Sheffield seems unlikely to be punished by MLB
BOSTON -- Boston police are seeking misdemeanor criminal charges against two fans who were involved in a scuffle with New York Yankees outfielder Gary Sheffield during the eighth inning of a Yankees-Red Sox game at Fenway Park last Thursday.
Police on Tuesday asked a clerk magistrate to decide whether a disorderly conduct charge is warranted against the fans, according to officer John Boyle, a department spokesman.
Boyle wouldn't name the two fans, but Red Sox officials have revoked season tickets from Christopher House, a Boston man who appeared to make contact with Sheffield while he was chasing down a ball in the right field corner of Fenway Park. The team said it would reimburse House when he returns the tickets and would consider reinstating them for 2006.
The team also banned a fan who spilled beer on Sheffield from buying tickets this season. The Red Sox did not release his name.
"We selected a course of action that we thought was appropriate and enforceable," club spokesman Glenn Geffner said.
The two fans were not prohibited from attending games this year, and House "has not decided yet" whether he will go to court over the revocation, said Matt McCarthy, an attorney who works for the same firm as House's attorney, David T. Norton.
The charge is disorderly person and disturbing a public assembly.
It wasn't immediately clear if court officials at Boston Municipal Court have scheduled a date for the hearing. If a clerk magistrate decides that criminal charges are warranted, the two fans would appear before a judge.
Meanwhile, Sheffield and his agent, Rufus Williams, met for less than an hour Tuesday with Bob Watson, vice president in charge of discipline in the commissioner's office. A source told ESPN The Magazine's Buster Olney that all signs point to no discipline against Sheffield; an official decision could come as soon as Tuesday evening.
Williams called Boston's actions agaisnt the two fans a "good thing."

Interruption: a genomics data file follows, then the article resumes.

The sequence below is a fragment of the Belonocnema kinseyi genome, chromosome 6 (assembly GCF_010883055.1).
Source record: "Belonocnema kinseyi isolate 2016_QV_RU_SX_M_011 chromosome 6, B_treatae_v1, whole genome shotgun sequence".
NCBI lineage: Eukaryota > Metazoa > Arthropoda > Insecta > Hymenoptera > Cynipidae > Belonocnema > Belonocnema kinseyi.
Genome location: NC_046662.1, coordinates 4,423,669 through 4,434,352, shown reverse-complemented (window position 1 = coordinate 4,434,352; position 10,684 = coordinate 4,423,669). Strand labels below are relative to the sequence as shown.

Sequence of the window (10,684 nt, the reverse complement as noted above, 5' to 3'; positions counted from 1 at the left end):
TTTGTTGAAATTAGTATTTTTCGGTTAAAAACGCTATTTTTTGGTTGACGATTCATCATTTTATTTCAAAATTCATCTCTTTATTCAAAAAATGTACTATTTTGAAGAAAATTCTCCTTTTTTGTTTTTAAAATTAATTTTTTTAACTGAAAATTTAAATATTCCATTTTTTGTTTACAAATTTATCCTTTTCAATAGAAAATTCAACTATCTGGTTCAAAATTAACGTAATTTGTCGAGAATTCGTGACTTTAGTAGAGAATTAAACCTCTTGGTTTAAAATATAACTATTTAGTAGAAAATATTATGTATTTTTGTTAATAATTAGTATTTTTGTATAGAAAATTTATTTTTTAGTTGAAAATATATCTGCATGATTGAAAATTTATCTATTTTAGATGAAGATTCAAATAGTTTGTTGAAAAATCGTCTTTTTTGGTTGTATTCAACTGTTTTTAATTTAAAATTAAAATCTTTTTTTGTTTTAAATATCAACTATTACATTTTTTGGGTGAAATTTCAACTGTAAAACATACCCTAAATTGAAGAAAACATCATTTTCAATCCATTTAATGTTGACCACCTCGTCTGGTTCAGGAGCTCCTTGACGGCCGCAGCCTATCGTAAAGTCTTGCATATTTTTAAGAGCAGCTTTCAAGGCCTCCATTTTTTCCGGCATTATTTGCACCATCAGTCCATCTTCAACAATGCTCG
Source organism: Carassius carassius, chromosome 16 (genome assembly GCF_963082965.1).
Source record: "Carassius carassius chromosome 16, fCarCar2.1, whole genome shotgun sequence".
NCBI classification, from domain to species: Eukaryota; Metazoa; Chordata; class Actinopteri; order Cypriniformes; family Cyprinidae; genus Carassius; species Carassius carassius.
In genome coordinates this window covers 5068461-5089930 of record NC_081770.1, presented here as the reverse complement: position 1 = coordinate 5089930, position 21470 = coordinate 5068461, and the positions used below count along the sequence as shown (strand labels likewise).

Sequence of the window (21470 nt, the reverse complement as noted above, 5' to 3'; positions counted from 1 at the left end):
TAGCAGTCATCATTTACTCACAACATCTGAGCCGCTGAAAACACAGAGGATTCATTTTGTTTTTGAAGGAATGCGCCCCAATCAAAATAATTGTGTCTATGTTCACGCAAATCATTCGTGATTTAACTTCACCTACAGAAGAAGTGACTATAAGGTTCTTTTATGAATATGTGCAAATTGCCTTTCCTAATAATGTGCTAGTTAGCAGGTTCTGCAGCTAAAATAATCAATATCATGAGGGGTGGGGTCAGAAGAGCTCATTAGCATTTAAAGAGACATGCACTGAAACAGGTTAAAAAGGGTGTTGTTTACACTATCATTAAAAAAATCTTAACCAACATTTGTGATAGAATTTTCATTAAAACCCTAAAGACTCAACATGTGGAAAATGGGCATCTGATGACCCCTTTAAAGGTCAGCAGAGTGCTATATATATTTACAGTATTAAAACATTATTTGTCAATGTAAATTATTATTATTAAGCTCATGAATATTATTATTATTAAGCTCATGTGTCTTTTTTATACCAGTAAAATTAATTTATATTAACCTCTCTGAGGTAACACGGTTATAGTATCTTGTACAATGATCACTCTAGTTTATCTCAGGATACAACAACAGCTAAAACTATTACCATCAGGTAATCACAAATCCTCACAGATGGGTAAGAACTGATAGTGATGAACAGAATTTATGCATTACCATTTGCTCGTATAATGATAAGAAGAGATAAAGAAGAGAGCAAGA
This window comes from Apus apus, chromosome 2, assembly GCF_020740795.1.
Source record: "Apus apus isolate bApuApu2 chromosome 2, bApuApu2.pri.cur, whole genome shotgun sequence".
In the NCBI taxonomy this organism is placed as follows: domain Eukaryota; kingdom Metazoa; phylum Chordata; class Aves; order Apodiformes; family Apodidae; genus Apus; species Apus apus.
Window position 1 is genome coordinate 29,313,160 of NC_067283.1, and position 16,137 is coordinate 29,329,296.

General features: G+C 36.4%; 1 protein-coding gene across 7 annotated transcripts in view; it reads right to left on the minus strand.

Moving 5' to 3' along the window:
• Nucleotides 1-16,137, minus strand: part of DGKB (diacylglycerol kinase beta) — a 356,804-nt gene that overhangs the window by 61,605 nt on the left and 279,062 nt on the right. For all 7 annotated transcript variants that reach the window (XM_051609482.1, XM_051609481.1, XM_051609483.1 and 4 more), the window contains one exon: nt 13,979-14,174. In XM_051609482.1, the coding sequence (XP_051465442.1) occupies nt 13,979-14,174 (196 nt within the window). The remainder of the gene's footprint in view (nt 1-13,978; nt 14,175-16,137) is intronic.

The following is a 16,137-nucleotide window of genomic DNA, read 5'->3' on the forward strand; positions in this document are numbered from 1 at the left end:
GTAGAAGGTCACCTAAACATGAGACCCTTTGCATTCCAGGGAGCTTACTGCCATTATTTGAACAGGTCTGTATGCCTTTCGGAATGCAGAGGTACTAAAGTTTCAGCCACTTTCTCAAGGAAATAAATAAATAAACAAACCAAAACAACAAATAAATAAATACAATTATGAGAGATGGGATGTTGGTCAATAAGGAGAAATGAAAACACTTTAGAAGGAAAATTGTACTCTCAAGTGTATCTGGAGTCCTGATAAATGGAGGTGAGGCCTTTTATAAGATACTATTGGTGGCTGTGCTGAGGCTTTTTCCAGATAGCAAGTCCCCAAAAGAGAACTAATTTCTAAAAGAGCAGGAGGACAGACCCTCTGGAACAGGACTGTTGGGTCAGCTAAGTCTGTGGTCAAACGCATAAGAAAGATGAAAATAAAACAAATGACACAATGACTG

The play that led to the team's four-day investigation, which included a meeting with House on Monday, occurred Thursday night. Sheffield was running along the three-foot-high right field fence, chasing the ball that Jason Varitek hit for a triple, when House reached over it with a sweeping motion and appeared to make contact with the player.
Sheffield picked up the ball, made a shoving motion toward House, and then threw it to the infield. He then turned toward House but did not touch him. A security guard jumped over the wall and stood between House and Sheffield.
The player said he was hit in the face. House, in a statement issued through Norton, said he had "no intention" of striking Sheffield and that he does not believe he made contact with the outfielder.
"It is ridiculous for anyone to even suggest that I punched him or even attempted to," House said, describing himself as a 12-year season ticket-holder. "I was shocked and disappointed by his [Sheffield's] reaction, and I thank Red Sox security and Boston Police for quickly coming to my assistance."
Sheffield said in New York that the punishment "just proves I wasn't in the wrong, and that's what this is all about."
"Yeah, you try to represent the game the right way, but then being told you're in the wrong for reacting to something you didn't start, that's kind of disturbing," he said. "That just makes me feel like it's a hypocritical society."
Yankees manager Joe Torre and owner George Steinbrenner were pleased with Boston's actions.
"We applaud the Red Sox for decisively dealing with this matter," Steinbrenner said in a statement issued through spokesman Howard Rubenstein.
Red Sox chief operating officer Mike Dee hoped Monday's decision would be a warning to other fans. Before last Friday night's game against Tampa Bay, the team posted warning signs against interference along the wall facing the first row of seats down the right field line and into fair territory in right field.
Kevin Hallinan, baseball's security head, said the commissioner's office and the Red Sox reviewed video and interviewed those directly involved, along with witnesses, fans, security and police personnel.
Less than an hour before the punishments were announced, Red Sox right fielder Trot Nixon reached into the stands and caught a fly ball near the foul pole during Boston's 12-7 win over Toronto, depriving Alex Rios of a home run.
"I didn't have any fan interference at all. They backed away. I commend those fans there," he said.
House said that as Varitek's ball headed toward his seats last Thursday, "the fans to my left leaned into the action and I did the same." He also said that "quite often, excited fans lean or reach over the wall to follow the action of the ball."
He thought that after meeting Monday with officials from the Red Sox and the commissioner's office and explaining what happened, he would be allowed to continue attending games with his family, friends, employees and business associates.
"Unfortunately, Major League Baseball and the Boston Red Sox decided otherwise," he said.
Information from The Associated Press was used in this report.
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